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Chaz has a posse!

Scientific American to stop reporting science, more creationism. There's no easy way to admit this. For years, helpful letter writers told us to stick to science. They pointed out that science and politics don't mix. They said we should be more balanced in our presentation of such issues as creationism, missile defense and global warming...But spring is in the air, and all of nature is turning over a new leaf, so there's no better time to say: you were right, and we were wrong.
posted by mr.curmudgeon on Mar 25, 2005 - 208 comments

Easy ways to improve Men's Magazines.

Easy ways to improve Men's Magazines. Ever notice that the content in men's magazines such as GQ and Men's Health seems a bit vapid? Perhaps they could learn a thing or two from this list of suggested additions. More sharks, less cologne ads. Sounds better already, doesn't it? Now if only they could have Stallone personally deliver the copies to my door. Looks like he could use the work anyway.
posted by kingmissile on Jan 28, 2005 - 15 comments

ten-gallon-hat leadership style?

Person of the Year. TIME magazine reveals their pick. Is anyone surprised?
posted by wfrgms on Dec 19, 2004 - 81 comments

Blair Magazine: The New Heroin

Gay or Eurotrash? This fab game from Blair Magazine one of the early web's greatest zines, the first issue published a decade ago. They also made the Lesbian or German Lady?. Lest you think that all they did was quizzes here are some articles: Goomiliation, Masters of the Universe, How Stella Got Her Jazzy Back and Rock on GoldDust Woman (I don't remember The World Wrestling Federation ever being that interesting). It's all great, and since only seven (plus one) issues ever came out, it'll take all too short a time to read.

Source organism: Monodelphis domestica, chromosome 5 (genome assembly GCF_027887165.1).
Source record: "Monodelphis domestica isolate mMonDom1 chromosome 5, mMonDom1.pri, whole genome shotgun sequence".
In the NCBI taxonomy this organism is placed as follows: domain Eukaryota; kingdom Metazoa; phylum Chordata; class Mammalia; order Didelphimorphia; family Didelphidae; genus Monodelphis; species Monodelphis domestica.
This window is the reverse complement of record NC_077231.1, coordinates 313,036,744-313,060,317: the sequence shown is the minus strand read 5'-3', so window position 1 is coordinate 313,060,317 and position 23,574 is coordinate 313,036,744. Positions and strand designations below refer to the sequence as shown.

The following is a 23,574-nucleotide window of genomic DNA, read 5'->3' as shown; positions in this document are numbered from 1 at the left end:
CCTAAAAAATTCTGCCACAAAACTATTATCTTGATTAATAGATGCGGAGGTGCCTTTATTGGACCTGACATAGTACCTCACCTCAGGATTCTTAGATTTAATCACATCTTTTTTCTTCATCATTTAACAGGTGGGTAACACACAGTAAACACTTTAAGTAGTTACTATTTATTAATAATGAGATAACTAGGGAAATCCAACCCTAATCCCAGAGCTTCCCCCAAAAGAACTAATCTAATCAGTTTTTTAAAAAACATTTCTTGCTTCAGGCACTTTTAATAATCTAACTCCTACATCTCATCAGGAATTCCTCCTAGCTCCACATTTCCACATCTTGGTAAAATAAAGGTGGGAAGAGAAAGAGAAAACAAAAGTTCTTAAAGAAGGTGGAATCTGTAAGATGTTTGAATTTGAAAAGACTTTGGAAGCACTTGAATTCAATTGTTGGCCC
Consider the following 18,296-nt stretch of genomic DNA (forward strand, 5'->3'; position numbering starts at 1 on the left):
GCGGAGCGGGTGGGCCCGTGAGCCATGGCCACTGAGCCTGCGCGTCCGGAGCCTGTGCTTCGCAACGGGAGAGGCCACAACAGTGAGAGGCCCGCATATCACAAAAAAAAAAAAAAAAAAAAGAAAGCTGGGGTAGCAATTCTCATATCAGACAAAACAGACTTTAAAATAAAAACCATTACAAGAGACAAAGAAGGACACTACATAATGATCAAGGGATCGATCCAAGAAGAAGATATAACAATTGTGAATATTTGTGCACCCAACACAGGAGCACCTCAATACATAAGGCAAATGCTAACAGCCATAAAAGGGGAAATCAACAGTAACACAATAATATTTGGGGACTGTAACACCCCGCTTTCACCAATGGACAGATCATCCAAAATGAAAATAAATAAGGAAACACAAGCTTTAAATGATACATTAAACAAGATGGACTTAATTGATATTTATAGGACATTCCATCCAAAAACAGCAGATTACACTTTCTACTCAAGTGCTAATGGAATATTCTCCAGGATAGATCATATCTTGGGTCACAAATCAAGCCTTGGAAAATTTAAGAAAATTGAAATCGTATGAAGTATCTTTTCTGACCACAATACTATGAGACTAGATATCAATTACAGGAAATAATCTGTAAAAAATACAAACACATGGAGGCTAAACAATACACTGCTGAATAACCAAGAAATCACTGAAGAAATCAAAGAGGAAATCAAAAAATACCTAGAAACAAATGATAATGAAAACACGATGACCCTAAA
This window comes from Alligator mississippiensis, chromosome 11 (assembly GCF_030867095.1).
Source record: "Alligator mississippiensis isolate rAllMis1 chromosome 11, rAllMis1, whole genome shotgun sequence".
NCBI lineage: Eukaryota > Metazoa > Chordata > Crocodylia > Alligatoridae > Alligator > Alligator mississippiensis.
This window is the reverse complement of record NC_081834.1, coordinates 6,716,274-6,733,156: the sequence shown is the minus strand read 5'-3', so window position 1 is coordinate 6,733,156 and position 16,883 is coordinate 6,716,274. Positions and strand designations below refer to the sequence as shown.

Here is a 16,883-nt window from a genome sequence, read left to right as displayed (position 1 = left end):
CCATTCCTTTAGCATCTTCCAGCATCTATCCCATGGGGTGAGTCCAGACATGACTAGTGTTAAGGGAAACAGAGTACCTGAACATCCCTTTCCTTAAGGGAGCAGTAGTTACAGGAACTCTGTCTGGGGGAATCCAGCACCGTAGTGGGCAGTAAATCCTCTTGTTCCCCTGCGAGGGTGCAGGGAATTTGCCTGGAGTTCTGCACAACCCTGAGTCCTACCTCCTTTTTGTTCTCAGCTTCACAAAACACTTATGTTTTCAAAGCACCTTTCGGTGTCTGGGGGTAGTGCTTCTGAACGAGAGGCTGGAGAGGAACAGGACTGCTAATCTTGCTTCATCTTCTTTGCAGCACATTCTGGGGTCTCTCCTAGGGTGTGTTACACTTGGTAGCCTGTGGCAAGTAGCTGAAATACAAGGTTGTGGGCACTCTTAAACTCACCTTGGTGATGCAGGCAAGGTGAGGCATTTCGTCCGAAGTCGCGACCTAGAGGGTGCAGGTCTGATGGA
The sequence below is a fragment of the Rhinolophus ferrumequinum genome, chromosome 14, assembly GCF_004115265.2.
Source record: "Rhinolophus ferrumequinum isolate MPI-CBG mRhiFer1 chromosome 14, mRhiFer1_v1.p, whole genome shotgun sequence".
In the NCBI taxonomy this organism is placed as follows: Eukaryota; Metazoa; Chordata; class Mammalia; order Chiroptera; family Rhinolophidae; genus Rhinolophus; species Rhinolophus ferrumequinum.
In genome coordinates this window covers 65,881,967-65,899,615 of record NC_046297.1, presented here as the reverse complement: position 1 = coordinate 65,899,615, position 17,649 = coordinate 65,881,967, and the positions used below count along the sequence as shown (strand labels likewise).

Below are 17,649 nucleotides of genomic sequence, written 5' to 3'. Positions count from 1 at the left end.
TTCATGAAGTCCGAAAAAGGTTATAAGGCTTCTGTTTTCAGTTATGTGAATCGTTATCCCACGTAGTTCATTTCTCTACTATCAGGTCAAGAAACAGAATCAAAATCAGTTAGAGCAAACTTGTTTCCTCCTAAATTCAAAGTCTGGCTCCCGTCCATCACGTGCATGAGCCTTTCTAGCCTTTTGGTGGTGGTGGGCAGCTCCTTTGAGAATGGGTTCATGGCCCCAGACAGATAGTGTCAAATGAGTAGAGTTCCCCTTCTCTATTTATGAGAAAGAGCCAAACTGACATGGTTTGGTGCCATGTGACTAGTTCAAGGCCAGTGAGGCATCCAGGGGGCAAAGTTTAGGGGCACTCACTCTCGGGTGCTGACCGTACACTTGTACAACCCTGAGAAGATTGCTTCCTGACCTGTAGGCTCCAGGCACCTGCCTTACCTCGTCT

posted by Kattullus on Dec 16, 2004 - 14 comments

CARtoons

CARtoons was MAD Magazine for the hot-rod enthusiast, a bimonthly magazine-format comic book which I used to read regularly until it quietly disappeared from the newsracks in 1991 after a 30-year run. Reminded of the magazine earlier I was thrilled to find the website of George Trosley, the long-term CARtoons artist behind Krass and Bernie and the magazine's excellent how-to-draw articles whose results decorated my binders through high school. Those who remember the mag might enjoy the CARtoons archive he hosts, with scans of features and covers and writeups about the mag and its artists, many of whom passed away too soon. Still need a wild hot-rod fix? Ed "Big Daddy" Roth passed away in 2001, but Rat Fink lives on.
posted by mendel on Dec 13, 2004 - 19 comments

Amazing little magazine

This tiny (24 pages or less!) magazine is the best graphic design pub around, even at six bucks a pop. I’m not a designer, but I’ve picked up enough from this that people think I am. And for you cheapskates, they’ve just done a $16 book with the best stuff from all the issues. Their site also has an interesting analysis of the Bush and Kerry logos, showing why one (guess which?) had serious flaws.
posted by escorter on Dec 10, 2004 - 49 comments

Art

Mr. Lippy, 41, is single-minded about the need for a general-interest magazine that is not dumb (NYT). The result is Esopus.
posted by semmi on Nov 13, 2004 - 4 comments

Clara Bow

Did you know that eating is one of the fondest things Clara Bow is of? Ripping the It Girl a new one, circa 1931.
posted by stupidsexyFlanders on Sep 7, 2004 - 21 comments

Clandestina is worth 1000 words